The next round entered the fuselage further below me and was the fatal shot to John. The round either entered his side or back and come out near his heart. He was killed instantly and didn't know what hit him. The gunner at the rear of the chopper had his seat knocked out from under him when a round struck one of the aluminum pipe support legs. It was all over in seconds, not even time enough to get scared. We had flown over the shooter's position. He had to have been laying for us in the tree line waiting for us to come his way. John was not visible to the shooter, as John was on the other side of the aircraft.

Within a minute we landed at our destination with the Marines on the ground. When I climbed down to the ground (my legs and knees shaking) and went around to the other side of YZ-5, they were already loading John on the other helicopter to take him to medical aid. The other chopper wisked away to Phu Bai. Later, we lifted out after checking out the aircraft for further damage. It was now dark. We encountered heavy fire with tracers flying everywhere lighting up the sky. I don't know how we escaped from not getting hit again, but we weren't.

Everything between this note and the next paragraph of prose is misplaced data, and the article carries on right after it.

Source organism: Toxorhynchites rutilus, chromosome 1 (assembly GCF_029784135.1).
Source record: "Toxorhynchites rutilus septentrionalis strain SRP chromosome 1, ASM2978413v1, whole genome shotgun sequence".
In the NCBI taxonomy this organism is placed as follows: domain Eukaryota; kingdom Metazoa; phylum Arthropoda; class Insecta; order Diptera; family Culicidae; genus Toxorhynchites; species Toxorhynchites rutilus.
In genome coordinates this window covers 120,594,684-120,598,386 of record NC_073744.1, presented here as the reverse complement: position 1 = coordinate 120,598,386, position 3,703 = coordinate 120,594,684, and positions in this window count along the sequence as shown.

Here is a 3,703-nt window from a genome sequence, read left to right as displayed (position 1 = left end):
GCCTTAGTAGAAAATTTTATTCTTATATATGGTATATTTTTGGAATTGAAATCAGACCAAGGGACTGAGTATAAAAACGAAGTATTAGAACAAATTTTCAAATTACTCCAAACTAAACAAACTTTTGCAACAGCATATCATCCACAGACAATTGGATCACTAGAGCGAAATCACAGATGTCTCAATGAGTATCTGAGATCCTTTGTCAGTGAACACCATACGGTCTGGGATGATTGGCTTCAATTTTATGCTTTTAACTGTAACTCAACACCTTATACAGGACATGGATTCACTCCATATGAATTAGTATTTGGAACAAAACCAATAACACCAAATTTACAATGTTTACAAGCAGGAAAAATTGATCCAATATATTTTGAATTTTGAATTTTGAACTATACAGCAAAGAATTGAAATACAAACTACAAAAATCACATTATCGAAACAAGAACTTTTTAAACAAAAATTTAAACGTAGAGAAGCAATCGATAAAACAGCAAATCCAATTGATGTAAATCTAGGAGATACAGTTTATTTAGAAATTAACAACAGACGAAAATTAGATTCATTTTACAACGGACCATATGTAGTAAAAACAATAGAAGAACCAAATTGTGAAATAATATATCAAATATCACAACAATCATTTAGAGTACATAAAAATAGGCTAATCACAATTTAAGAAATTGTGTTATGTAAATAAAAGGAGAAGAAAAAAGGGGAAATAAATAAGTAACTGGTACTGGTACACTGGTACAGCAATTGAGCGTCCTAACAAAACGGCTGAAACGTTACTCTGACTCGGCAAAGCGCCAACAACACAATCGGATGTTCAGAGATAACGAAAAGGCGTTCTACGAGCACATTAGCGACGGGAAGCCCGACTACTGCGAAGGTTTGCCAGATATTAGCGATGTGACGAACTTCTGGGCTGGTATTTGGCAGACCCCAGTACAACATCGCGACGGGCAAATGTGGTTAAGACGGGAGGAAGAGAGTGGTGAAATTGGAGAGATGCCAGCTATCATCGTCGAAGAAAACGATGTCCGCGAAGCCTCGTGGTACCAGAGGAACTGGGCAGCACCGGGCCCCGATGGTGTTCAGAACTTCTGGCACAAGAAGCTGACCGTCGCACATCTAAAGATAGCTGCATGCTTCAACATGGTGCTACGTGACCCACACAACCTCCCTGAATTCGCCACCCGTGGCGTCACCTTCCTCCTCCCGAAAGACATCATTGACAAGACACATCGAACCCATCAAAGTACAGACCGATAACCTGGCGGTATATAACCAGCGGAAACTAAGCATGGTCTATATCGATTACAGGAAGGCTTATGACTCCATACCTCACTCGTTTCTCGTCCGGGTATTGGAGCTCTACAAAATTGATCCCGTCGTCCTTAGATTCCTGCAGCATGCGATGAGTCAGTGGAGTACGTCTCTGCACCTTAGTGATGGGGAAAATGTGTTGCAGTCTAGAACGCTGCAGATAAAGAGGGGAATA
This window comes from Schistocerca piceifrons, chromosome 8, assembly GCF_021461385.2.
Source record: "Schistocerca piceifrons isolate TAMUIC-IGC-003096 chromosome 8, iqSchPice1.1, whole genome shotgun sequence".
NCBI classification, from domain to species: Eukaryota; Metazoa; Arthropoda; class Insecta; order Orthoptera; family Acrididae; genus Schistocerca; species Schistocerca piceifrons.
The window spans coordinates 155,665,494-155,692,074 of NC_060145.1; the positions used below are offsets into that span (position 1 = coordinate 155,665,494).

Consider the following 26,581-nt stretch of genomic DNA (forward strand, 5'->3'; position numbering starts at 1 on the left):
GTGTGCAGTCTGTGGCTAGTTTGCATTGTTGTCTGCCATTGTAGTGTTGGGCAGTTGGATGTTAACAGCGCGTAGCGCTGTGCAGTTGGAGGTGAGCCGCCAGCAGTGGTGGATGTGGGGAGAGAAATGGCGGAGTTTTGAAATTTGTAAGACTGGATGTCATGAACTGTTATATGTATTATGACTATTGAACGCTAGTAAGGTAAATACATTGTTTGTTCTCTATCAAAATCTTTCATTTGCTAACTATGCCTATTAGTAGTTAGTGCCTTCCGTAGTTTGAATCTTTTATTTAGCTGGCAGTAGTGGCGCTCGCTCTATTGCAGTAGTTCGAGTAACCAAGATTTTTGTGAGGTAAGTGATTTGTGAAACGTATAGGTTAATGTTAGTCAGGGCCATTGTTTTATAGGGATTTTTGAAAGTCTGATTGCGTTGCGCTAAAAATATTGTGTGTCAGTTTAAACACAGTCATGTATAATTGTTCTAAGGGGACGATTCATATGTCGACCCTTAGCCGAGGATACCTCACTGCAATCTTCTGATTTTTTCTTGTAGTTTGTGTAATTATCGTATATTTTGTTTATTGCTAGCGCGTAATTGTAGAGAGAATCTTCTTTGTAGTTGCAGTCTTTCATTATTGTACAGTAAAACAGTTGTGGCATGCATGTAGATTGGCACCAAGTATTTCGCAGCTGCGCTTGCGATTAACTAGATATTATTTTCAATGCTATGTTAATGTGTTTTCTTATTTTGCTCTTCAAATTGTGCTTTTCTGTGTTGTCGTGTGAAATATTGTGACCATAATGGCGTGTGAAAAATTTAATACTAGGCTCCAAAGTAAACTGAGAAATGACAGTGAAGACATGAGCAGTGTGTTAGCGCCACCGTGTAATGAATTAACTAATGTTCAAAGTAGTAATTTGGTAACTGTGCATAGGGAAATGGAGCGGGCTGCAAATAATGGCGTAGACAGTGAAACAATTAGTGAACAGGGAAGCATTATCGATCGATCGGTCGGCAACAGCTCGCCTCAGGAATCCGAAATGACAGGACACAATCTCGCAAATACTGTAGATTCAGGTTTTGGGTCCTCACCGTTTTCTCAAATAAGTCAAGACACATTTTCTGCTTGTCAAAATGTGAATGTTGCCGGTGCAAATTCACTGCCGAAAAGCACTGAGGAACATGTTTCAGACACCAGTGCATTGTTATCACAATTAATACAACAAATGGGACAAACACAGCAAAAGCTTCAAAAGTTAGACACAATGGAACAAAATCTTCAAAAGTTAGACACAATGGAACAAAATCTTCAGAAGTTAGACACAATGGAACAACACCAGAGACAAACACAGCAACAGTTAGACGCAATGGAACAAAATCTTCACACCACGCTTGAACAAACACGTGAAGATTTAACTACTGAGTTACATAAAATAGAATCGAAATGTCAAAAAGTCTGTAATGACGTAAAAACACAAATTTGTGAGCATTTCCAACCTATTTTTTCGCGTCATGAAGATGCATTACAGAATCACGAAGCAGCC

I only knew John as an officer and enlisted would know each other. We were in the same squadron HMM-162, in New River, NC and again in HMM-363 in Vietnam. He went about his business in a professional way. He was well respected by the officers and enlisted. He was extremely well liked within the ranks. You could always count on a good aircraft with YZ-5. He always had a smile on his face and it was obvious that he enjoyed life. He was a good Marine and an exceptionally fine young man. His family should be proud of John for the person that he was, his accomplishments and the service that he gave to his country.

I think of John and this incident on a regular basis. Still 44 years later.

Submitted by Brian West, Co-Pilot of the helicopter

Personal Narrative:
On April 23rd 1968 John Wiseman and I were flying supplies out of Hue. John's copter was flying wing most of the day and my plane flew lead. The LZ was very close to the base so we flew at tree top level. We flew the route all day without incident.